The Human Rights Centre gave another statement on the European Court of Human Rights' forced medicine judgment – the Council of Europe's Department for the Execution of Judgments visited Finland due to delays in execution of judgments

Feb 6, 2023

The Human Rights Centre discussed with representatives of the Department for the Execution of Judgments of the European Court of Human Rights about Finland's delays in the national execution of judgments of the European Court of Human Rights (ECtHR). In particular, X. v. Finland, which concerns remedies for forced medication, calls for swift legislative action.

The Council of Europe’s Execution Department visited Finland at the invitation of the Ministry of Foreign Affairs. The visit to Finland was the Department’s first. The Execution Department, among other things, prepares decision proposals for the Council of Europe's Committee of Ministers, which is responsible for monitoring of the execution of ECtHR judgments, and advises member states on issues related to execution of judgments. During the two-day visit, representatives of the Execution Department met, in addition to the Human Rights Centre, with officials from ministries, the supreme courts and independent guardians of the law.

Finland currently has 18 ECtHR judgments pending execution. The number is higher than in the other Nordic countries combined. Many of the judgments have been pending execution for more than a decade, and the oldest for 17 years. Nine of the judgments pending execution in Finland are so-called leading cases, which highlight new structural or systematic problems.

In 2021, the Human Rights Centre asked the Ministry of Foreign Affairs for information regarding the delays in the national execution of the judgments of the ECtHR and decisions of the European Committee for Social Rights. The unreasonable delays are not consistent with Finland's human rights obligations, human rights policies or Finland's strong support for the Council of Europe.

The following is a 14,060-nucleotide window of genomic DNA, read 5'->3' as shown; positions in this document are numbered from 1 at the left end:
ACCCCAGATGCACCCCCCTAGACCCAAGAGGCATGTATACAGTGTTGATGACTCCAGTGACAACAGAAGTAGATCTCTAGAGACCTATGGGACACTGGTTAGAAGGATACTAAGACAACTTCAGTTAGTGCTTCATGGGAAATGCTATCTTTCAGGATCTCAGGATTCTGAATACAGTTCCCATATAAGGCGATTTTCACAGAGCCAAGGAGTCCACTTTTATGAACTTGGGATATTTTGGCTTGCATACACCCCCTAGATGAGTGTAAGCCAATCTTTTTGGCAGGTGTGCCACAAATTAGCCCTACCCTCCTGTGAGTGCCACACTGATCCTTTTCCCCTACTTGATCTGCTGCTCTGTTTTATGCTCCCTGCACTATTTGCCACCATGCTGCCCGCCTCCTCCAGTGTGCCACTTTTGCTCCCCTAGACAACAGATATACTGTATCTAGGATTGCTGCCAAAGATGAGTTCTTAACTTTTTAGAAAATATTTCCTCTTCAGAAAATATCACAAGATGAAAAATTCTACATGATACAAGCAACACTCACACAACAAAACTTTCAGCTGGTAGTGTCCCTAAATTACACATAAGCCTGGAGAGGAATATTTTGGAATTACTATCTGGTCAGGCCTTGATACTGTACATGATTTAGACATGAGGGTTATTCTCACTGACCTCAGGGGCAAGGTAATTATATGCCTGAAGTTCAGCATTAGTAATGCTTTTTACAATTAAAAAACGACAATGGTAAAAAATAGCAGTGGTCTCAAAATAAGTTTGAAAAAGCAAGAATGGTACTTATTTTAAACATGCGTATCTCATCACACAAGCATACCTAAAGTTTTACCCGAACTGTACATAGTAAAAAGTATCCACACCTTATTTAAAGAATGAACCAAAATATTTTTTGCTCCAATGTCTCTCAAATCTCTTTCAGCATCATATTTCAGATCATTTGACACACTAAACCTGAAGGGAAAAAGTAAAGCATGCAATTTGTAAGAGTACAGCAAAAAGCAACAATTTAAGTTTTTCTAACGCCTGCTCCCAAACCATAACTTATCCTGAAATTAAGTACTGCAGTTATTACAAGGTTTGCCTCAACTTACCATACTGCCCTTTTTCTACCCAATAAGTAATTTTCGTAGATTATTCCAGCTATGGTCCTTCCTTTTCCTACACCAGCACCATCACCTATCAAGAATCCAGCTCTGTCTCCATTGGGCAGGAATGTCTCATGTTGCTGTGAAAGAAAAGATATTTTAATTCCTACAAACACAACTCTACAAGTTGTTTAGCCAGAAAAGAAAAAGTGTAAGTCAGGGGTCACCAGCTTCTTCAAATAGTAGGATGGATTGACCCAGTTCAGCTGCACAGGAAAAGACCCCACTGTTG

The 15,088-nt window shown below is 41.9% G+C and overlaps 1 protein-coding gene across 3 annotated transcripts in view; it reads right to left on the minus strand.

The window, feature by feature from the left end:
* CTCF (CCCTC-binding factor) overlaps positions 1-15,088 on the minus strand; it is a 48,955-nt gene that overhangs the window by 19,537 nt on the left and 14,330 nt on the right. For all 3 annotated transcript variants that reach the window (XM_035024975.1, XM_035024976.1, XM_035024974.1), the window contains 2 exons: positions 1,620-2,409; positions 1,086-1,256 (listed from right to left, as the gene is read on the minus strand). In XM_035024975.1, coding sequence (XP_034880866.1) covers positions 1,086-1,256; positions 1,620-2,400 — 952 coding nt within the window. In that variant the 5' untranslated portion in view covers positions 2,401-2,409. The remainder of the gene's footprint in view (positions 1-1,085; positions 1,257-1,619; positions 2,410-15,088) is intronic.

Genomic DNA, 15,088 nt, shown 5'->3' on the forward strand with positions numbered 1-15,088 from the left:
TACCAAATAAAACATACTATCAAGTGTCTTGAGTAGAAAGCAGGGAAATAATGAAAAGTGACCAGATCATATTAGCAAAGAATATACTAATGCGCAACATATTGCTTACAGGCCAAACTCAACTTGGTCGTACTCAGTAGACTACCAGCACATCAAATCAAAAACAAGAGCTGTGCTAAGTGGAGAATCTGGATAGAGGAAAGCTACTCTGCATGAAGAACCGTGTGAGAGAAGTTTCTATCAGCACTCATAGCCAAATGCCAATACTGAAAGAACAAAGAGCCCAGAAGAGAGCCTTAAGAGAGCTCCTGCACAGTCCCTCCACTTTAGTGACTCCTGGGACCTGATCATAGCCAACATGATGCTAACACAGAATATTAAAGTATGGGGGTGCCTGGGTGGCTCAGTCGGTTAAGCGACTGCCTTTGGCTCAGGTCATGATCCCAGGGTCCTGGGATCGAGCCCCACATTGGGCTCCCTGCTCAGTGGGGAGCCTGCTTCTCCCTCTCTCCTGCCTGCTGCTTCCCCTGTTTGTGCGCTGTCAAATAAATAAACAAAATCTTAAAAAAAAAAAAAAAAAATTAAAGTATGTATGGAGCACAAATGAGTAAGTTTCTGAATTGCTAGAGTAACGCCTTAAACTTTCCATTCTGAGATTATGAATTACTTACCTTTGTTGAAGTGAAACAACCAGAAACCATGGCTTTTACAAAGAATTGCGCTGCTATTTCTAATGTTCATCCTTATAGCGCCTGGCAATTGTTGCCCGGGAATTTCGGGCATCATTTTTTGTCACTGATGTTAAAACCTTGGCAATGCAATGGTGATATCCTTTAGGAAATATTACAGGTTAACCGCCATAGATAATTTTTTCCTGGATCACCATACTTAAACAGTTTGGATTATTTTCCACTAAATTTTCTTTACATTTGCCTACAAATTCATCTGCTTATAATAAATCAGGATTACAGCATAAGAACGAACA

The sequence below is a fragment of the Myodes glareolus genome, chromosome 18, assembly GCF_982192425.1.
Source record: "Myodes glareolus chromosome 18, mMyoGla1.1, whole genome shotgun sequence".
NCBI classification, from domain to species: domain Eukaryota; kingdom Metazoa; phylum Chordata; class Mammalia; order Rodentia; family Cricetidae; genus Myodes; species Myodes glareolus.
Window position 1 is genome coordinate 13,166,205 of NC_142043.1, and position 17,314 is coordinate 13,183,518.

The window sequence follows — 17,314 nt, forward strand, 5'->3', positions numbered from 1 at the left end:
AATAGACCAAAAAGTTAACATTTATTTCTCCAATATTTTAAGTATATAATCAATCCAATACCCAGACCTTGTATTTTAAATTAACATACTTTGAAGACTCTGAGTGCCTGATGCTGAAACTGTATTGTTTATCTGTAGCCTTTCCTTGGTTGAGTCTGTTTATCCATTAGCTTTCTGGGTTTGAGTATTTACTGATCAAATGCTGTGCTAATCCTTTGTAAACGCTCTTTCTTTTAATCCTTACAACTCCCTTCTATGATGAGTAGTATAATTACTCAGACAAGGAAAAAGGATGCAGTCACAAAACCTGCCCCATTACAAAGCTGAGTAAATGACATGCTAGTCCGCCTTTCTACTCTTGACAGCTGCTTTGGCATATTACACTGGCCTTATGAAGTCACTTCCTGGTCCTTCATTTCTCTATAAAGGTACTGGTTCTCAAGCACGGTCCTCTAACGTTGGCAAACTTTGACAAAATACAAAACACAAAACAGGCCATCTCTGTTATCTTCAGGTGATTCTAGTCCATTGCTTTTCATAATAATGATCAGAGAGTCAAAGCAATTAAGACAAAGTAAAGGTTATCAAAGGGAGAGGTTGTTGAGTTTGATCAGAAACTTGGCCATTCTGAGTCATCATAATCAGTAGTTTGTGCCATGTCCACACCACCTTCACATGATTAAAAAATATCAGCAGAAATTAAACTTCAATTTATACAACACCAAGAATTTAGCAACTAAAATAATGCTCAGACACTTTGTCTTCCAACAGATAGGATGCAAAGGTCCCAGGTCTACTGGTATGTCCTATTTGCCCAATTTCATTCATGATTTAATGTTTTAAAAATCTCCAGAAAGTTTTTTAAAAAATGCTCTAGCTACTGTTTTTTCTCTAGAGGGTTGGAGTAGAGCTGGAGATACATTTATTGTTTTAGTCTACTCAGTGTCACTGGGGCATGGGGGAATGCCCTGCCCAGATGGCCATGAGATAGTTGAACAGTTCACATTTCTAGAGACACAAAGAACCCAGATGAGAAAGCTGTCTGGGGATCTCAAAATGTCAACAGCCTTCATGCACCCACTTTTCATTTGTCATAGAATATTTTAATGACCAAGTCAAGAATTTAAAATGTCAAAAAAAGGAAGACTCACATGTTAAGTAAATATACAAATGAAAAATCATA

The ECtHR's judgment X v. Finland shows that Finland has insufficient legal remedies in cases of forced medication treatment

X. v. Finland was discussed in the meeting between the Human Rights Centre and the Council of Europe's Execution Department. The judgment given in 2012 concerns, among other things, the forced medication of a patient in a psychiatric hospital and the lack of effective legal remedies. In the case, the ECtHR found that there was a lack of effective legal remedies, as the medication given against the patient's will was based on the doctor's treatment decision, which cannot be appealed or its appropriateness investigated.

The execution of X. v. Finland requires completely new national legislation that defines the patient's possibilities to appeal the prescription of forced medication. Execution has already taken more than 10 years, which is why the Committee of Ministers placed the judgment under enhanced supervision in December 2021. The Ministry of Social Affairs and Health announced in early autumn 2022 that the government proposal on “clarification of the regulation of legal remedies for involuntary medication” will not be passed during this governmental period, because the feedback received during the consultation round requires further preparation.

Two new similar complaints are also currently pending at the European Court: E.S. v. Finland and H.H. v. Finland

The Human Rights Centre has issued statements regarding X. v. Finland on 21.10.2021 and again on 27.1.2023. Rule 9 of the Committee of Ministers rules for the supervision of the execution of judgments gives National Human Rights Institutions (NHRIs) the opportunity to submit statements to the Committee of Ministers regarding the monitoring of the execution of ECtHR judgments.

In its latest statement from January (attached below), the Human Rights Centre criticized that the execution of X. v. Finland has been delayed again, as the Ministry of Social Affairs and Health announced that the government proposal will not be presented during this governmental period. The Human Rights Centre also underlined in its opinion that an appealable written decision should be made regarding regularly administered involuntary drug treatment. In order to secure the patient's legal protection, the condition for obtaining a written decision should be the lack of expressed consent rather than opposition of treatment.

The matter will next be considered by the Committee of Ministers in March 2023. If a solution regarding effective remedies for involuntary drug treatment is not reached soon, the Committee of Ministers may decide to issue an interim resolution in which the Committee expresses its serious concern about the delays. This would be a blow to Finland's reputation as a country that is cooperative and respects human rights.